Dutch painter Harrie Kuyten, a scholar of Simon Mengelberg in Utrecht who subsequently studied at the Royal Academy of Arts in Antwerpen, was born on this day in 1883. Later he travelled extensively to various countries including Scandinavia and Austria-Hungary. He was a graphic artist, painter, draftsman, lithographer and wood carver. His style was Impressionistic, but was influenced by French Fauvism. Kuyten mainly painted a variety of topics, including trees, animals, harbour scenes, interiors, landscapes, nudes, cityscapes, still life and portraits. In the late 1920s he becomes a representative of the so-called Bergense School, characterized by an expressionist style showing influences of cubism and a preference for darker colours. His painting Natation et Navigation was entered in the 1928 Olympics. He died on 29th January 1952 in Schoorl, Noord-Holland, Netherlands.
Elli Riehl, nee Urban, Austrian doll-maker was born in 1902 and died on 8th September 1977. She also painted dolls as well as creating cloth dolls as a hobby that later became her profession. Riehl first came to prominence at the spring fair of Wien (Vienna) in 1934. The Klagenfurt Verlag publishes an annual calendar with her dolls and artwork, and in 1973, a puppet museum was opened in her old house. She took part in the 1948 Olympic Art Competition with her Group of Peasant Dolls.
Jean Boedts, born today in 1904 in Limburg, Belgium and died on 4th February 1973. He studied in Liege, Paris and Florence and thereafter was employed at the court of King Leopold III of Belgium. In 1932 he was awarded the Prix de Rome. In 1954 Boedts went to the colony of the Belgian Congo (now Democratic Republic of the Congo) for six years, where he painted mostly murals. Back in Belgium, he created portraits and busts. At the 1936 Olympics he entered his sculpture Plongeuse into the Mixed sculpture competition, which took place in the Exhibition Area Hall VI, Kaiserdamm, Berlin.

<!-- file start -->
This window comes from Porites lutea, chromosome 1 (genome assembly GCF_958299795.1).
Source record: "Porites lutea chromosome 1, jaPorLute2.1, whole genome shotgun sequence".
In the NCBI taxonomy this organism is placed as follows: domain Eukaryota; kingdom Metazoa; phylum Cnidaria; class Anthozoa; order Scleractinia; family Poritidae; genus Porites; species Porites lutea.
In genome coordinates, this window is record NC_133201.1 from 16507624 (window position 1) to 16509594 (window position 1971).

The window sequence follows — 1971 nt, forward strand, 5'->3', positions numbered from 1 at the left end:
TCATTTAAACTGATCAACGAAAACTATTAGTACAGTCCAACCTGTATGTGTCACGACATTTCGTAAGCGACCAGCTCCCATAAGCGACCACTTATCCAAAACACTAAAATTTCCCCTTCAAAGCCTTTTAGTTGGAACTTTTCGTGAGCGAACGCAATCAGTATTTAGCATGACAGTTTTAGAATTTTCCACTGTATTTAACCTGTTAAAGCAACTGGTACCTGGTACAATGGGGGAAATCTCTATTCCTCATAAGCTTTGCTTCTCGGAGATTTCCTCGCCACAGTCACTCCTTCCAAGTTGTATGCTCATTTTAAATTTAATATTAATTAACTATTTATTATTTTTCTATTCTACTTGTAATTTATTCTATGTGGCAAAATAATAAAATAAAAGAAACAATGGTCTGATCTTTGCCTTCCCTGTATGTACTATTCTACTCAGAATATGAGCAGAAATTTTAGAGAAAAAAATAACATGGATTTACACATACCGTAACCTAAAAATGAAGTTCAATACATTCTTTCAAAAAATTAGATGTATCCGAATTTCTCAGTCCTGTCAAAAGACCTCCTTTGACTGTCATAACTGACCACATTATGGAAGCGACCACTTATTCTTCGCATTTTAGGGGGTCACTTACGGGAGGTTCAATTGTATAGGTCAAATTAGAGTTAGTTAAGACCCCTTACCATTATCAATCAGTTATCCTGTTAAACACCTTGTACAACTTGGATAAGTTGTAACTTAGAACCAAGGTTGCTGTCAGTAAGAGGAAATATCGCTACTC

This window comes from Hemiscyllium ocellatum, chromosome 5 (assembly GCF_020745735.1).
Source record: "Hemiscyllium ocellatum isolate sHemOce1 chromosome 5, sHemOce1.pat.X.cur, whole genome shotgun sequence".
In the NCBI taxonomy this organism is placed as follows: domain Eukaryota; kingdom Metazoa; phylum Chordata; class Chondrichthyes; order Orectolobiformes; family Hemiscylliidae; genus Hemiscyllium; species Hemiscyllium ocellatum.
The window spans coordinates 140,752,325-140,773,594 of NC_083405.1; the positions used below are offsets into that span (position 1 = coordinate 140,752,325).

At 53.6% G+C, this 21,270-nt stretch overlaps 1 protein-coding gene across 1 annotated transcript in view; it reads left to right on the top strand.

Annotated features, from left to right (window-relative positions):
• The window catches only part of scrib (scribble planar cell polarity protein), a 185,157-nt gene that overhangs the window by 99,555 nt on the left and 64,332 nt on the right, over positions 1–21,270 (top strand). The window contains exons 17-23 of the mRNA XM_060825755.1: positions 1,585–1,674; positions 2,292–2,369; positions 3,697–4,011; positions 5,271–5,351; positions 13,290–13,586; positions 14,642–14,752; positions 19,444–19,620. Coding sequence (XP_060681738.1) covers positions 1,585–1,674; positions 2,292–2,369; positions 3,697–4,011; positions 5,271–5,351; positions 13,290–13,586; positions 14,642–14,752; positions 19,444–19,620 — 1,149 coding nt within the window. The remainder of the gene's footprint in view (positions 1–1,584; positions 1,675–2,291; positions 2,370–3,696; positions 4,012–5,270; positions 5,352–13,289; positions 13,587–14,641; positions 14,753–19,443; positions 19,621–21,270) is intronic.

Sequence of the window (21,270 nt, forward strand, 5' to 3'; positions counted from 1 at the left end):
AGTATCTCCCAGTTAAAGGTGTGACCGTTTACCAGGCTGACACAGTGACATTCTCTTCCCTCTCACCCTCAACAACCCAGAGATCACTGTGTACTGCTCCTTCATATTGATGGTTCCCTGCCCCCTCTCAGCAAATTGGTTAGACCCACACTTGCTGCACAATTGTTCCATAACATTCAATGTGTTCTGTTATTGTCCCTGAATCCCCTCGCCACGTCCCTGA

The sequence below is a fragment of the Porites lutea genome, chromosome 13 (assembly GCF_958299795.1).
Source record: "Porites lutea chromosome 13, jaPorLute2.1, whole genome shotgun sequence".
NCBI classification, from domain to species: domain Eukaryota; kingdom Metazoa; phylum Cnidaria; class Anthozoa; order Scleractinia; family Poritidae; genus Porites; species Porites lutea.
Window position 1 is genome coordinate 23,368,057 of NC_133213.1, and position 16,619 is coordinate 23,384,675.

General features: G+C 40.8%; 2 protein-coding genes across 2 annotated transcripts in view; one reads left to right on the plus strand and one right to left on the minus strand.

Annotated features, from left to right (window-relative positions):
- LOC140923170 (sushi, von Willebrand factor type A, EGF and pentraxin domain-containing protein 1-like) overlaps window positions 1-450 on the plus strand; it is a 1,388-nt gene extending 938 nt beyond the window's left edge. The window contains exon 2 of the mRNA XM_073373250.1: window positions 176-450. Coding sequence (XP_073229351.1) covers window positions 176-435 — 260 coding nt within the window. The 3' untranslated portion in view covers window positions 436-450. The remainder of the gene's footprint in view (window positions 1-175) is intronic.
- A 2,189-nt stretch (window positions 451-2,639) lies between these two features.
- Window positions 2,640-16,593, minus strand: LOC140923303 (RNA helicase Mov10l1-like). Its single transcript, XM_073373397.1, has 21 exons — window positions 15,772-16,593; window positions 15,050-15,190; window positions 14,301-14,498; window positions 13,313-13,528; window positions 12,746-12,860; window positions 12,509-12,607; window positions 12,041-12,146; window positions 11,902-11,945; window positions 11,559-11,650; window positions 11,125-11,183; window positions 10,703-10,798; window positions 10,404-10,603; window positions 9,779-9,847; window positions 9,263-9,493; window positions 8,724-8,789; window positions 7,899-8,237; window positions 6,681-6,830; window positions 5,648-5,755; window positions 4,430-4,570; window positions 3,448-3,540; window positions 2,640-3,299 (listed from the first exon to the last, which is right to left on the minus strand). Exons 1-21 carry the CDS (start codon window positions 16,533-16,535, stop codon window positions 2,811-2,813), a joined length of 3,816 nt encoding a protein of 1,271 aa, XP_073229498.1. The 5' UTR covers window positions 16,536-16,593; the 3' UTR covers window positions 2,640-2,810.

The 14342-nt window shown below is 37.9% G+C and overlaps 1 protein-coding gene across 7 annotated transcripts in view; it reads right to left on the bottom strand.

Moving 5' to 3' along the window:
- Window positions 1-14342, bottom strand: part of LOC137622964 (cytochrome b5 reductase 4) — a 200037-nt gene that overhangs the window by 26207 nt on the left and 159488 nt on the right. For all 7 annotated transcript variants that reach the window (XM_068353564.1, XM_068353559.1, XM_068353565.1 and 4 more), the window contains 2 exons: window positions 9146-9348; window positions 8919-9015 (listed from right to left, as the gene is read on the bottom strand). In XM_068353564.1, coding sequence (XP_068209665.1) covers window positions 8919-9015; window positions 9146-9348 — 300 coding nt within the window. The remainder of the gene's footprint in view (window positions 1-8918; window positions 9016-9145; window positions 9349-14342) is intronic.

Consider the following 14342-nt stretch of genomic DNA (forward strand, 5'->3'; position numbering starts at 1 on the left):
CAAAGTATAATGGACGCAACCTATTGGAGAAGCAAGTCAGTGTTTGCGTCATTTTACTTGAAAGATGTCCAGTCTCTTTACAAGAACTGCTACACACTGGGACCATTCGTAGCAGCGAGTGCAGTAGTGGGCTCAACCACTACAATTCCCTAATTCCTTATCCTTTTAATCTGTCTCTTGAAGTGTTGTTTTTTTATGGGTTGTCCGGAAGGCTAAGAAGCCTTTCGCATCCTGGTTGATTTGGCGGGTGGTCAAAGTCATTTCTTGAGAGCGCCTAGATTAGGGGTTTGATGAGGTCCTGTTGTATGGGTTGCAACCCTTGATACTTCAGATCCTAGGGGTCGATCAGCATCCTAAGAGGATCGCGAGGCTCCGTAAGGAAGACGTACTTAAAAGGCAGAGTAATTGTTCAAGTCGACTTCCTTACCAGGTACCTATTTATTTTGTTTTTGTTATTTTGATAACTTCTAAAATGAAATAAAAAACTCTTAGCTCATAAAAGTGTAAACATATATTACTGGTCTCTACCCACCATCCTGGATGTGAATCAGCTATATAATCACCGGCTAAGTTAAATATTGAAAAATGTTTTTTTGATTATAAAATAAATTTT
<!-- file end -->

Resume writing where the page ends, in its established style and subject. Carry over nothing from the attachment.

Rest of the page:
Lucien Fontanarosa who was of Italian descent, but his parents had emigrated to Paris where his father found work as a tailor, was born in 1912. He lived mainly in Paris and Padua, his native country. Although he had already started painting at 13-years-old, he first had to complete a business degree until he was allowed to study painting in Paris by his parents. He completed his painting studies while living in Paris, but also Morocco, Italy and Spain. Lucien was very versatile, painting frescos, landscapes, still life, and working with many different materials. In 1954 he became a member of the jury for the Prix de Rome in the paintings category. His painting Cavalier was awarded Honourable Mention at the 1948 London Olympic Art Competitions.